The story book of Suffolk is filled with interesting characters but few had a more colourful life than Sir Samuel Morton Peto (1809-89) of Somerleyton Hall. At the age of 21 he took over his uncle's building business and he went on to become one of the great Victorian entrepreneurs. Together with his cousin, Thomas Grissel, he was responsible for many of the most familiar public buildings in London, including Nelson's Column, the Houses of Parliament, several theatres, hospitals, prisons and even the brick sewers that are still in use today.
Despite this, his first love was railways and he is best remembered as one of the pioneers of steam locomotion. During his lifetime he built more than 750 miles (1,206km) of railway line in Britain and 2,300 miles (3,700km) abroad, from Canada to Russia and Australia. During the Crimean War in 1853 he built the world's first military railway at Balaclava, completely without profit, an act for which he was rewarded with a knighthood.
He is also remembered locally as the father of modern Lowestoft. It was he who turned a small fishing village into a busy port with the construction of a harbour for 1,000 boats, and he built seaside hotels and a holiday resort on deserted marshes and scrubland. He built the railway link from Lowestoft to Norwich, opening up the town's fishing trade and fulfilling his promise that the morning catch from Lowestoft would arrive in Manchester in time for tea. The railway line still survives and there is still a station at Somerleyton, the village he made his own.
In 1843, Sir Morton Peto purchased Somerleyton Hall and proceeded to rebuild this Jacobean mansion in the Anglo-Italian style favoured by wealthy Victorians. At the same time, he built the thatched red-brick estate cottages for his workers which contribute so much to the village's charm. He also provided the village with an unusual thatched school, which must be the prettiest school in Suffolk. The village as you see it today is almost totally the creation of Sir Morton Peto and his eccentric tastes in architecture.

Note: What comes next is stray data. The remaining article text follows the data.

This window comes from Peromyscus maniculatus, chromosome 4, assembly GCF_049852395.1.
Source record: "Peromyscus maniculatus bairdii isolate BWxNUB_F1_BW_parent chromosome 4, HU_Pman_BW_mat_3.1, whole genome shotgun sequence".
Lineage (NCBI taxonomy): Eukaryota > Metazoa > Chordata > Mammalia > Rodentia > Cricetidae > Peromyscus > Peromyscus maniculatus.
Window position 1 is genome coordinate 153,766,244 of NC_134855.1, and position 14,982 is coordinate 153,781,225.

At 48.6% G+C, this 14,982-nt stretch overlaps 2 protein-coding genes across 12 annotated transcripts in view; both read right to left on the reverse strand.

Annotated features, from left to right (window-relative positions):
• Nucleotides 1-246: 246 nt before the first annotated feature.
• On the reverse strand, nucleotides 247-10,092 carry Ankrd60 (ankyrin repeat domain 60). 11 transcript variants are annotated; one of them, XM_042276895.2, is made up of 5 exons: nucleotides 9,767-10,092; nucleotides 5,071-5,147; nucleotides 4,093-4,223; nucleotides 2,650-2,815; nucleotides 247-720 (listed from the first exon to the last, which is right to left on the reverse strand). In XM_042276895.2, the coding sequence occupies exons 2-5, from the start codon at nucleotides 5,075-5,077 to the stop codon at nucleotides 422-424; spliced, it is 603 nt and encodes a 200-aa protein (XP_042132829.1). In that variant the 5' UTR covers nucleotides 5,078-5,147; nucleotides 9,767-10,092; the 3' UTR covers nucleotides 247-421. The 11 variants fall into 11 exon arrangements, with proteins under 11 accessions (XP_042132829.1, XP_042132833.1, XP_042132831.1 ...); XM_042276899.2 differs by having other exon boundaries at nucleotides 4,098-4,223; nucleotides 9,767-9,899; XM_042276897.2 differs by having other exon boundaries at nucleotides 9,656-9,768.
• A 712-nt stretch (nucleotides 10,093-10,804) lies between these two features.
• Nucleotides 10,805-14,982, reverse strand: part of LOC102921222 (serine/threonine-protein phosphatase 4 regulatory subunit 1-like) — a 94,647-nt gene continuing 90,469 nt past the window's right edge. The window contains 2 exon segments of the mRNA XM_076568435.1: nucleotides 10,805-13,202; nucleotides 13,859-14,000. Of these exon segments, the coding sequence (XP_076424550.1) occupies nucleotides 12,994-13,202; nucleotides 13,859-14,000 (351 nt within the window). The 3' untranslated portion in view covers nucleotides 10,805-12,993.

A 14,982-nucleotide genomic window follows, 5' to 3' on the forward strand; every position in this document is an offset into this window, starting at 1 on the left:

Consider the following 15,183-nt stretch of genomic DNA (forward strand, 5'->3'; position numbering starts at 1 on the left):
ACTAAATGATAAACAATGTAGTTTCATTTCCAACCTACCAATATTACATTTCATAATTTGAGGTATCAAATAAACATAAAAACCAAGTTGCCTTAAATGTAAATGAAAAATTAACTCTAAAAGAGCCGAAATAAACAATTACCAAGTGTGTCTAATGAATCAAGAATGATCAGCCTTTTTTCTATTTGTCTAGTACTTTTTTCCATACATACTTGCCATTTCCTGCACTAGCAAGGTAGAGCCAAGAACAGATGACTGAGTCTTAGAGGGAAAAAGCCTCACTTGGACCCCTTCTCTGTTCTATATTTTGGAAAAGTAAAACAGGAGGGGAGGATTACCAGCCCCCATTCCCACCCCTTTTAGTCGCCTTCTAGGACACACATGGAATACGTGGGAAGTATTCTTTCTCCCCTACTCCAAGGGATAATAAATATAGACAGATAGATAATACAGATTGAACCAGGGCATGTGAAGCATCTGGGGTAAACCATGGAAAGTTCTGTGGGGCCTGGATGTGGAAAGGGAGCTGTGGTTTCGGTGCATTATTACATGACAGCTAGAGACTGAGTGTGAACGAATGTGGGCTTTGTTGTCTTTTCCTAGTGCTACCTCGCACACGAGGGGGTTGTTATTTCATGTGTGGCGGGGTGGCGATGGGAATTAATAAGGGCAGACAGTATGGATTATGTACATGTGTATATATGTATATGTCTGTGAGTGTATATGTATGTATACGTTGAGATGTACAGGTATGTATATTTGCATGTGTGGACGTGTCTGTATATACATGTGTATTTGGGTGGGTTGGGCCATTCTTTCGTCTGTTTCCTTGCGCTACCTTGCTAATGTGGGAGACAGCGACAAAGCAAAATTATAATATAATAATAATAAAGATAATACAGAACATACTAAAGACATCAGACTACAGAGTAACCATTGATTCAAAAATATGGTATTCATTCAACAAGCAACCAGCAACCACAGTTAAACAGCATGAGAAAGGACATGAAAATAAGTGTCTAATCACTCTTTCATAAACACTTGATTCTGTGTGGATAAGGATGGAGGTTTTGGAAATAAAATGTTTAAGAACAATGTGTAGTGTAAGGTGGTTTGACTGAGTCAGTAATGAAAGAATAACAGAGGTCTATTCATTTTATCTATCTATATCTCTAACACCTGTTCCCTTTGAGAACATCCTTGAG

Sir Morton also found time to be the Liberal MP for Norwich for 20 years. However, in the best tradition of flamboyant entrepreneurs, it all went wrong in the end. In 1866, he was declared bankrupt with unpaid debts of ıı1 million. Somerleyton Hall was bought by the carpet manufacturer Sir Francis Crossley, whose son became the first Lord Somerleyton. His great-grandson, the present Lord Somerleyton, still lives in the hall and can be seen riding around his estate on misty mornings.
Somerleyton Hall and Gardens are open on certain days in summer, usually Thursday and Sunday. The hall contains fine state rooms and carved woodwork, while the gardens are famous for the yew hedge maze, planted in 1846. There is also a loggia tea room serving light lunches and afternoon teas, and a miniature steam railway which young children will enjoy.
The Duke's Head serves pub meals and has large gardens and a children's play area. Teas are served in the courtyard garden of the post office in summer.
On Waddling Lane, look out for the small memorial stone to American airmen Lt J Black and Lt T Aiken, who died when their plane crashed here while returning from a mission in November 1944.